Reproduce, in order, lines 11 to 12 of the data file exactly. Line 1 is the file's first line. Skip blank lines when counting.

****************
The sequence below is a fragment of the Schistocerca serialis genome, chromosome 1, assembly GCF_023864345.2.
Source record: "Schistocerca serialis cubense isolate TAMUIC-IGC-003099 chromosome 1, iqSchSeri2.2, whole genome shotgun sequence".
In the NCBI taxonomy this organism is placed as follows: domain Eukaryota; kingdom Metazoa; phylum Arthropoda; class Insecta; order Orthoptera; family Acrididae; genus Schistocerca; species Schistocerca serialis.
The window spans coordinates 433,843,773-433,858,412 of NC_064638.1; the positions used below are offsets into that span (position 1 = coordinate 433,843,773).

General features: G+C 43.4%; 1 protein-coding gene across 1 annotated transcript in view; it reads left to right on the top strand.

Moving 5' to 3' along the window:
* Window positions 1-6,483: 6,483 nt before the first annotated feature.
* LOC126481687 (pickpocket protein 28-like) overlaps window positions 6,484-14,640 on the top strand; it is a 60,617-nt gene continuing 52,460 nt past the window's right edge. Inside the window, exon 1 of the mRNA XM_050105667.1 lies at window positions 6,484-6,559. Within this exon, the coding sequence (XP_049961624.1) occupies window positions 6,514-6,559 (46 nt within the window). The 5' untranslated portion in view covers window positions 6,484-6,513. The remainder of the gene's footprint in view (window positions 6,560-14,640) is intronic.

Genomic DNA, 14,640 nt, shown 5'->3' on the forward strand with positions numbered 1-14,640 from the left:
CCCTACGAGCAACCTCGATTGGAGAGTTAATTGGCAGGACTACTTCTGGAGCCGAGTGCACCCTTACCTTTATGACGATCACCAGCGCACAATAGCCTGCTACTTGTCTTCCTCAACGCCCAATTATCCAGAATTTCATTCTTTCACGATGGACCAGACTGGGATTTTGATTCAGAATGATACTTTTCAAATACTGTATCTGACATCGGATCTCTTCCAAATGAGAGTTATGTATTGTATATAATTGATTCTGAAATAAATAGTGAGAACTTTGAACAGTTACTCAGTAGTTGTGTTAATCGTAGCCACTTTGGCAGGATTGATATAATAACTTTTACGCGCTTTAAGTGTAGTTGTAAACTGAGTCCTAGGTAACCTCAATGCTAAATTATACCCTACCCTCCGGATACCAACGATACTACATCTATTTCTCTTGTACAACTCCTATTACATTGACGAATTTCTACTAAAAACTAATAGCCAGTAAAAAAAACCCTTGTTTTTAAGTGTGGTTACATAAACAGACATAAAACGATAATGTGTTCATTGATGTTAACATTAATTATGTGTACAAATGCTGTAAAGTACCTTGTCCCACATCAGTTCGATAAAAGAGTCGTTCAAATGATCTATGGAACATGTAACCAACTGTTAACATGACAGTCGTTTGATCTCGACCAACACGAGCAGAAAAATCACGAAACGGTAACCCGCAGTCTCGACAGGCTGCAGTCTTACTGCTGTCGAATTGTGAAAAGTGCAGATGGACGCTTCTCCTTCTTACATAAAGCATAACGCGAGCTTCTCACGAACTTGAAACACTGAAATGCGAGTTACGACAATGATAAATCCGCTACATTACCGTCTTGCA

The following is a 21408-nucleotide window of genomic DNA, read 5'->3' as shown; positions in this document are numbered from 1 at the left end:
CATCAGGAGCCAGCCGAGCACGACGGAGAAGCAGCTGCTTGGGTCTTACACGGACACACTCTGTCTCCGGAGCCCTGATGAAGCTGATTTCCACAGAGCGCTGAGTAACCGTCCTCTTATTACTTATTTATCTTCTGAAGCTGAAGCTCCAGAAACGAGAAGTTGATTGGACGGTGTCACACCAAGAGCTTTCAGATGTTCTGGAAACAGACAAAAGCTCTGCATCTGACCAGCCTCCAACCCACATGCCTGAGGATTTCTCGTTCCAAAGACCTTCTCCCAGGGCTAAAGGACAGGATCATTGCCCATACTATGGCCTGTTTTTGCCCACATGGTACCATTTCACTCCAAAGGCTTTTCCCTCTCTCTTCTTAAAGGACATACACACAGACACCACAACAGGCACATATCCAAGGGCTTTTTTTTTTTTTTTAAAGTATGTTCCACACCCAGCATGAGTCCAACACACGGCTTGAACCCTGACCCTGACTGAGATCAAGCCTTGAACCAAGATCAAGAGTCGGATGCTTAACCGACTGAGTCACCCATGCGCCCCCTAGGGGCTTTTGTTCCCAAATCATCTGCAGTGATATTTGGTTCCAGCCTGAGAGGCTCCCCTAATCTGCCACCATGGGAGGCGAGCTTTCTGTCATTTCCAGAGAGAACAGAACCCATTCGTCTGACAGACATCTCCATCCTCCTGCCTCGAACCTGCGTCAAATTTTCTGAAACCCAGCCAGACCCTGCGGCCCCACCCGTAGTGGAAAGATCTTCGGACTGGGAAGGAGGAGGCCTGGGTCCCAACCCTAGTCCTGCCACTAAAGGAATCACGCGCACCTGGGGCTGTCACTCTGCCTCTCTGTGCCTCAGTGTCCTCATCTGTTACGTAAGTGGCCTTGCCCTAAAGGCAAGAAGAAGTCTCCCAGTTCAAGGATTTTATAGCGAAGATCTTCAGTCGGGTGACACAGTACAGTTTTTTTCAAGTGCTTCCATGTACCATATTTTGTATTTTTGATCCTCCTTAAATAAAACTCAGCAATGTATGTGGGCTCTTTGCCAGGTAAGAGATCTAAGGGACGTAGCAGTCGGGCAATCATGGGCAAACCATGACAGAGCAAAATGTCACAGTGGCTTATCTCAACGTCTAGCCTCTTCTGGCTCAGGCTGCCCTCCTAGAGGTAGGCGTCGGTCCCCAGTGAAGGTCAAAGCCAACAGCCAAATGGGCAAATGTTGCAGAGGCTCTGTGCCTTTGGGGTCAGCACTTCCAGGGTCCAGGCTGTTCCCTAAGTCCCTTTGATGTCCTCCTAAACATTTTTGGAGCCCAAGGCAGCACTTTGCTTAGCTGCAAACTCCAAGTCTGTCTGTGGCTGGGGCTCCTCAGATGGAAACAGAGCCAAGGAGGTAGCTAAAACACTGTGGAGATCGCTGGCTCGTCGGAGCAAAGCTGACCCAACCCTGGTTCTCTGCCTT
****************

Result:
The following is a 21408-nucleotide window of genomic DNA, read 5'->3' as shown; positions in this document are numbered from 1 at the left end:
CATCAGGAGCCAGCCGAGCACGACGGAGAAGCAGCTGCTTGGGTCTTACACGGACACACTCTGTCTCCGGAGCCCTGATGAAGCTGATTTCCACAGAGCGCTGAGTAACCGTCCTCTTATTACTTATTTATCTTCTGAAGCTGAAGCTCCAGAAACGAGAAGTTGATTGGACGGTGTCACACCAAGAGCTTTCAGATGTTCTGGAAACAGACAAAAGCTCTGCATCTGACCAGCCTCCAACCCACATGCCTGAGGATTTCTCGTTCCAAAGACCTTCTCCCAGGGCTAAAGGACAGGATCATTGCCCATACTATGGCCTGTTTTTGCCCACATGGTACCATTTCACTCCAAAGGCTTTTCCCTCTCTCTTCTTAAAGGACATACACACAGACACCACAACAGGCACATATCCAAGGGCTTTTTTTTTTTTTTTAAAGTATGTTCCACACCCAGCATGAGTCCAACACACGGCTTGAACCCTGACCCTGACTGAGATCAAGCCTTGAACCAAGATCAAGAGTCGGATGCTTAACCGACTGAGTCACCCATGCGCCCCCTAGGGGCTTTTGTTCCCAAATCATCTGCAGTGATATTTGGTTCCAGCCTGAGAGGCTCCCCTAATCTGCCACCATGGGAGGCGAGCTTTCTGTCATTTCCAGAGAGAACAGAACCCATTCGTCTGACAGACATCTCCATCCTCCTGCCTCGAACCTGCGTCAAATTTTCTGAAACCCAGCCAGACCCTGCGGCCCCACCCGTAGTGGAAAGATCTTCGGACTGGGAAGGAGGAGGCCTGGGTCCCAACCCTAGTCCTGCCACTAAAGGAATCACGCGCACCTGGGGCTGTCACTCTGCCTCTCTGTGCCTCAGTGTCCTCATCTGTTACGTAAGTGGCCTTGCCCTAAAGGCAAGAAGAAGTCTCCCAGTTCAAGGATTTTATAGCGAAGATCTTCAGTCGGGTGACACAGTACAGTTTTTTTCAAGTGCTTCCATGTACCATATTTTGTATTTTTGATCCTCCTTAAATAAAACTCAGCAATGTATGTGGGCTCTTTGCCAGGTAAGAGATCTAAGGGACGTAGCAGTCGGGCAATCATGGGCAAACCATGACAGAGCAAAATGTCACAGTGGCTTATCTCAACGTCTAGCCTCTTCTGGCTCAGGCTGCCCTCCTAGAGGTAGGCGTCGGTCCCCAGTGAAGGTCAAAGCCAACAGCCAAATGGGCAAATGTTGCAGAGGCTCTGTGCCTTTGGGGTCAGCACTTCCAGGGTCCAGGCTGTTCCCTAAGTCCCTTTGATGTCCTCCTAAACATTTTTGGAGCCCAAGGCAGCACTTTGCTTAGCTGCAAACTCCAAGTCTGTCTGTGGCTGGGGCTCCTCAGATGGAAACAGAGCCAAGGAGGTAGCTAAAACACTGTGGAGATCGCTGGCTCGTCGGAGCAAAGCTGACCCAACCCTGGTTCTCTGCCTT